Title: Model-Agnostic explanations for Machine Learning predictions
Advisor: Carlos Guestrin
Supervisory Committee: Carlos Guestrin (Chair), Jevin West (GSR, I School), Jeffrey Heer, and Sameer Singh (UC Irvine)
Abstract: Machine learning is at the core of many recent advances in science and technology. Unfortunately, the important role of humans is an oft-overlooked aspect in the field. As machine learning becomes a crucial component of an ever-growing number of user-facing applications, there are multiple reasons to focus on interpretable machine learning. A possible approach to interpretability in machine learning is to be model-agnostic, i.e. to extract post-hoc explanations by treating the original model as a black box.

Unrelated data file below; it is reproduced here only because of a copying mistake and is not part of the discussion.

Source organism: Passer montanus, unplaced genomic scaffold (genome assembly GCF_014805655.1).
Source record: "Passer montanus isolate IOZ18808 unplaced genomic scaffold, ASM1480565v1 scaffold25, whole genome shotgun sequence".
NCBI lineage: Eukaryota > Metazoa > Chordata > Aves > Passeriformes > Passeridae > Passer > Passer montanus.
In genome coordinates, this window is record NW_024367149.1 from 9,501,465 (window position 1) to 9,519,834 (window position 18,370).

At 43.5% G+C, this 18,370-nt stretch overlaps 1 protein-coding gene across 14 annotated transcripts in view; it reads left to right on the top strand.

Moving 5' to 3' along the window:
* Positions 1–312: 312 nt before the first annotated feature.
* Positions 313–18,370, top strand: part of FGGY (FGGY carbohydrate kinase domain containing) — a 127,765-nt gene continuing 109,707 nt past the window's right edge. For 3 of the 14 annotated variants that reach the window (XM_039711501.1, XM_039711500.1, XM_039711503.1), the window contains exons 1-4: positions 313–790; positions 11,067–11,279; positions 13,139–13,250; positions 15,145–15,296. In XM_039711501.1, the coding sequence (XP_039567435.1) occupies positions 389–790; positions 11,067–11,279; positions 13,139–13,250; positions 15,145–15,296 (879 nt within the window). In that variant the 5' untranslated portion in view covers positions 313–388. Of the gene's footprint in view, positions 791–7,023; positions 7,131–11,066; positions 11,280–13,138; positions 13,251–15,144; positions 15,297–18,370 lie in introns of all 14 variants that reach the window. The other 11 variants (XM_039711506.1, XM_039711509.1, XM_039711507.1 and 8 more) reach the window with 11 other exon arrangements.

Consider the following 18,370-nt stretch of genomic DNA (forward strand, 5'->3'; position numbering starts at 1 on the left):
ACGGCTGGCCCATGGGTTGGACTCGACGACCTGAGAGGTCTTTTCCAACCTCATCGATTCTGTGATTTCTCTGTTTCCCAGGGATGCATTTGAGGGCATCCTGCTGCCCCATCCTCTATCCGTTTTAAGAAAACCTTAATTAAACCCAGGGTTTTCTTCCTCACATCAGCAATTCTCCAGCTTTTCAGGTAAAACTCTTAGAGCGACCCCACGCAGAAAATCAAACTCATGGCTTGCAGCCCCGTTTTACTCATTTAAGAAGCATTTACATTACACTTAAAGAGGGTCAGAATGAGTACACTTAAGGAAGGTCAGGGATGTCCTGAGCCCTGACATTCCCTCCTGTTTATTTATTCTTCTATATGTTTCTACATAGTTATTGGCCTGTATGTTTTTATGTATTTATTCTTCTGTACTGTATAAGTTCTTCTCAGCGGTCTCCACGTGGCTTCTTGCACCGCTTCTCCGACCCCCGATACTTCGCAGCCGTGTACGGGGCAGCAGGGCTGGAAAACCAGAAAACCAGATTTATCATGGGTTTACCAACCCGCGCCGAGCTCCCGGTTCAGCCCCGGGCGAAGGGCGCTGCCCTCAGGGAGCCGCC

In this work, we present the thesis that model-agnostic interpretability, despite its challenges, is useful in the human-machine learning interaction in a variety of domains / tasks. The goals of this work are threefold: (1) to develop methods that produce model-agnostic explanations, (2) to investigate and evaluate how humans react to such explanations, and (3) to develop methods to incorporate human feedback into models, thereby “closing the loop”. Model-agnosticism inherently leads to some approximation, as the only way to have perfect faithfulness in explanation is by inspecting the black-box model itself. A major contribution of our work is considering and measuring how humans interact with model-agnostic explanations, and designing them in a way that optimizes such interaction.